On August 24, 2021, The Second Circuit Court of Appeals released its second opinion in the case of Andy Warhol Foundation v. Goldsmith. 1 It not only boldly affirmed its prior ruling in March of 2021, it flatly refuted the notion that the Supremes Court’s decision in Google v. Oracle had any impact on the case.
Back in March, the Second Circuit had reversed the decision of the District Court that famous artist Andy Warhol’s use of a photograph by Goldsmith of the rock musician Prince was fair use. In doing so, the panel had to walk back, very carefully, from the same Circuit’s decision in Cariou v. Prince, which the Court previously described as the “high water mark of our court’s recognition of transformative works.” 2 So off the charts in ignoring the importance of derivative works was Cariou, that at the time of the District Court’s decision in Warhol, I criticized the reasoning of the court, but conceded that Cariou in fact dictated that result. 3 At the time I wrote:
“Here is where the heavy hammer of Cariou and the ‘transformative use’ test start to fall. If you accept Cariou as correctly decided, and this Judge must accept it as correctly decided, then a finding that Warhol’s editions are ‘transformative’ is a foregone conclusion.” 4
The Second Circuit acknowledges this.
“As we previously have observed, that decision [Cariou] has not been immune from criticism. While we remain bound by Cariou, and have no occasion or desire to question its correctness on its own facts, our review of the decision below persuades us that some clarification is in order.” 5
So begins the slow walking back of the principles of the Cariou decision.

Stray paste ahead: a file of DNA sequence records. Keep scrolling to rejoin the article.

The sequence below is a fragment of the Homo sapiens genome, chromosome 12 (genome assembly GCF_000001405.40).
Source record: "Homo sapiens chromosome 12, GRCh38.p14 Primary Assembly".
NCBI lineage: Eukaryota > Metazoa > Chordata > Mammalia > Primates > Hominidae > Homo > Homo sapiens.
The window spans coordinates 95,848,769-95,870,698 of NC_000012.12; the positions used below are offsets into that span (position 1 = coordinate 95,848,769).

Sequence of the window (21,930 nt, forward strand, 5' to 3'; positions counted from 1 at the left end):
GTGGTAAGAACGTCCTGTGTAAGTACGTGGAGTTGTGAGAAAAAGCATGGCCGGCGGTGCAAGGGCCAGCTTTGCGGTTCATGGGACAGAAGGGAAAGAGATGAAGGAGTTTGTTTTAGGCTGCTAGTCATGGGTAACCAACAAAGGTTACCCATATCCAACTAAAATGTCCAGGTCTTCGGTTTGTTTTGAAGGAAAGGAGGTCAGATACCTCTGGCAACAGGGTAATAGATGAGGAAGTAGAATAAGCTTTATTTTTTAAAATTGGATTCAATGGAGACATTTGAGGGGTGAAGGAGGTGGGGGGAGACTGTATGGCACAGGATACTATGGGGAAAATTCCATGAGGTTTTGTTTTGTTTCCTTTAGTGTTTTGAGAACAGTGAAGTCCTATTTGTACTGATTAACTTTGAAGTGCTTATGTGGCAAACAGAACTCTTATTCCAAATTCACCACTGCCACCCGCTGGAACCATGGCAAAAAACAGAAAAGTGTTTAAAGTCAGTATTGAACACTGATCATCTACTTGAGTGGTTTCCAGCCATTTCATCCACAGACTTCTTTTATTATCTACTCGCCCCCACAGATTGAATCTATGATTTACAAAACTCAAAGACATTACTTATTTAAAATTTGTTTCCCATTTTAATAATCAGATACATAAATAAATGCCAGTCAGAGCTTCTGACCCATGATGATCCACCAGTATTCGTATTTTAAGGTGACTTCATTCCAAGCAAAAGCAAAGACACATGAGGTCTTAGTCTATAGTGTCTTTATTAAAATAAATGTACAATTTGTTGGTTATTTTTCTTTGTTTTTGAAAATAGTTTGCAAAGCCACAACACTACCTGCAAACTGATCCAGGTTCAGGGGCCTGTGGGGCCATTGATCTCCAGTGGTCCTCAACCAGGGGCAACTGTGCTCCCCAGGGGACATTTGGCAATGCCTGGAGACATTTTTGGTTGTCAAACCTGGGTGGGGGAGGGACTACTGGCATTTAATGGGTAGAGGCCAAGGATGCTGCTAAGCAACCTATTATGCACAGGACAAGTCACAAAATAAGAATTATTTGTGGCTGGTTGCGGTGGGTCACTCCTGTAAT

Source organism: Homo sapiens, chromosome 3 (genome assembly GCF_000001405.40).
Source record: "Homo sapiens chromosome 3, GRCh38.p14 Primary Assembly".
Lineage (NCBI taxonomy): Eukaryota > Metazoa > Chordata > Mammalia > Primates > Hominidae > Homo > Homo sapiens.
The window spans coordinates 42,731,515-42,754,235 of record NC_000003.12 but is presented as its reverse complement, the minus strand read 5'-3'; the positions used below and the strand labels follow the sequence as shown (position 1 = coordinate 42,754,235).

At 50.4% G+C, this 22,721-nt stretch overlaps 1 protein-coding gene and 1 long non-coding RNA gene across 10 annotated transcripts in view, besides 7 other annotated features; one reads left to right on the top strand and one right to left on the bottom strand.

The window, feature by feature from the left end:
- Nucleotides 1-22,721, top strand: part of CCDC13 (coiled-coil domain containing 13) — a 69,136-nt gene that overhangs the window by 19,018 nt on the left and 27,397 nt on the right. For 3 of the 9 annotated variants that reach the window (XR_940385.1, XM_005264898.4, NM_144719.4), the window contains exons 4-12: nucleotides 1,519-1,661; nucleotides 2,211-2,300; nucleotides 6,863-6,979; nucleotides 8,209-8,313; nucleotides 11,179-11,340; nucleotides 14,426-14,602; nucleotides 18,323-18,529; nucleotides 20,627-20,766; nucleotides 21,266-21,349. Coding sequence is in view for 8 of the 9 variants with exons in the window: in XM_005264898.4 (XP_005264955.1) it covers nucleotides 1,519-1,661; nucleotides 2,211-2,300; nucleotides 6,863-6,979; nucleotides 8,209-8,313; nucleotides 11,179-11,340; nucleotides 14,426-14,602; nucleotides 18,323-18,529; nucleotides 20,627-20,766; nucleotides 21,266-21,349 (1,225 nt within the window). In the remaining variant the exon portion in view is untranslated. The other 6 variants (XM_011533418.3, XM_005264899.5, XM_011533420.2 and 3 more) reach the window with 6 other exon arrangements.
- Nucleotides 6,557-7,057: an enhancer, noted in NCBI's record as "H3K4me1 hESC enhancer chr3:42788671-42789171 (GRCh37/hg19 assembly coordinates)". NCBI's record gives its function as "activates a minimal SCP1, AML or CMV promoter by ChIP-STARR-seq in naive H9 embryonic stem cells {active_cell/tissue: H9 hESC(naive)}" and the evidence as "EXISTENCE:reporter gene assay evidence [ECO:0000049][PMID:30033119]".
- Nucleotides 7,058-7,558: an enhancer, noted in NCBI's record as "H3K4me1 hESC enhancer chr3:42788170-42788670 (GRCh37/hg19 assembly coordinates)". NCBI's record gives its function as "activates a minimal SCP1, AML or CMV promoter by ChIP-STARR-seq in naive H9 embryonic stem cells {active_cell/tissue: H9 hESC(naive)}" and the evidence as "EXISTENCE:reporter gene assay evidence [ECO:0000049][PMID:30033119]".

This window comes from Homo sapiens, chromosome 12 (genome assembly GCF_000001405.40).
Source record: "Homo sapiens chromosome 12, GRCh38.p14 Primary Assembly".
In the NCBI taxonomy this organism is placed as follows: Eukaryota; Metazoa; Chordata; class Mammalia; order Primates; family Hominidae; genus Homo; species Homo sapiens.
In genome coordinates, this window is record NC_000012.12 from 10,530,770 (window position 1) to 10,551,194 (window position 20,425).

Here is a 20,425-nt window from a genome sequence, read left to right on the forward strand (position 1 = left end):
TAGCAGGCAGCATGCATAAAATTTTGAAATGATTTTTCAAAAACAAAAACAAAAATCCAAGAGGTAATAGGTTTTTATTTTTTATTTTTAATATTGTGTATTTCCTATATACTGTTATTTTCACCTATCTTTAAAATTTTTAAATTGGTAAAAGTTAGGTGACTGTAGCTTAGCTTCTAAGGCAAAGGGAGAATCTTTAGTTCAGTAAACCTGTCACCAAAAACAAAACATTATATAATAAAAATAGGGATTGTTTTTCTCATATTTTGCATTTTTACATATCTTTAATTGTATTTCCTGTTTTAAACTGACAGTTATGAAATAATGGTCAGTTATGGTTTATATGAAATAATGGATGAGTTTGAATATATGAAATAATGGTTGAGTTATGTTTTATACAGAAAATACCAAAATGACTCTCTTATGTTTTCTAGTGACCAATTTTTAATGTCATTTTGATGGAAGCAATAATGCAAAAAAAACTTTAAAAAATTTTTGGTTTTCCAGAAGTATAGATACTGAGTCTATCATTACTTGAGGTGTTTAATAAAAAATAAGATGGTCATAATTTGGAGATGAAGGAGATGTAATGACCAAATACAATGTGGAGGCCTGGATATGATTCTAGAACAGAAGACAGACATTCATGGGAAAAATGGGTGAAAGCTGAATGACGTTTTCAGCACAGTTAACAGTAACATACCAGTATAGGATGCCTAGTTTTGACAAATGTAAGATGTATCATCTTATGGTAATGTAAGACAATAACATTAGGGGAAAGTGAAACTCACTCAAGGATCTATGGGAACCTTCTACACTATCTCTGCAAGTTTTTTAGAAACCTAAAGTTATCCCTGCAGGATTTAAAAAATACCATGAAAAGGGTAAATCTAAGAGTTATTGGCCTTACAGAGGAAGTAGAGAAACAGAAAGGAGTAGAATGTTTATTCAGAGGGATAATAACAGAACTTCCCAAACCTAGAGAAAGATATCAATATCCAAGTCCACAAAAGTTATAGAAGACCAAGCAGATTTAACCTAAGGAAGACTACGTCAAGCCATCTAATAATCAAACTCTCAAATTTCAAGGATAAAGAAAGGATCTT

But why are there two opinions, 5 months apart?
Because April 5, 2021 saw the Supreme Court of the United States release its opinion in Google v. Oracle, the first fair use decision by the Court in 27 years. In an exceedingly narrow (and convoluted) opinion, the SCOTUS declared Google’s use a fair use, but that “[w]e do not overturn or modify our earlier cases involving fair use—cases, for example, that involve ‘knockoff’ products, journalistic writings, and parodies.” 6
This clear directive was completely ignored by the anti-copyright crowd who immediately insisted that the decision in Google changed absolutely everything, leading the Warhol Foundation to petition the Court for rehearing. The AWF asserted to the Court that the opinion in Google “comprehensively refutes the panel’s reasoning.” 7
The Court was unimpressed:
“Apart from its reliance on the Google opinion, the petition mostly recycles arguments already made and rejected, and requires little comment. Nevertheless in order to carefully consider the Supreme Court’s most recent teaching on fair use we hereby grant the Petition.” 8
“AWF’s argument that Google undermines our analysis rests on a misreading of both the Supreme Court’s opinion and ours, misinterpreting both opinions as adopting hard and fast categorical rules of fair use…In particular the court in Google took pains to emphasize that the unusual context of the case, which involved copyright in computer code, may well make its conclusion less applicable to contexts such as ours…[T]he opinion expressly noted that ‘copyright’s protection may be stronger where the copyrighted material…serve an artistic rather than utilitarian function (citation omitted)’” 9
Now let’s get to the crux of the case. When writing about the case previously I summarized it as follows:
“The facts of the case are fairly straightforward:
- Defendant Lynn Goldsmith took 11 photographs of Prince at her New York Studio in 1981
- Though the photos were created on assignment for Newsweek, the photos were never published
- Vanity Fair asked for and received a license from Goldsmith to use one of the Prince photographs “for use as an artist reference in connection with an article to be published…”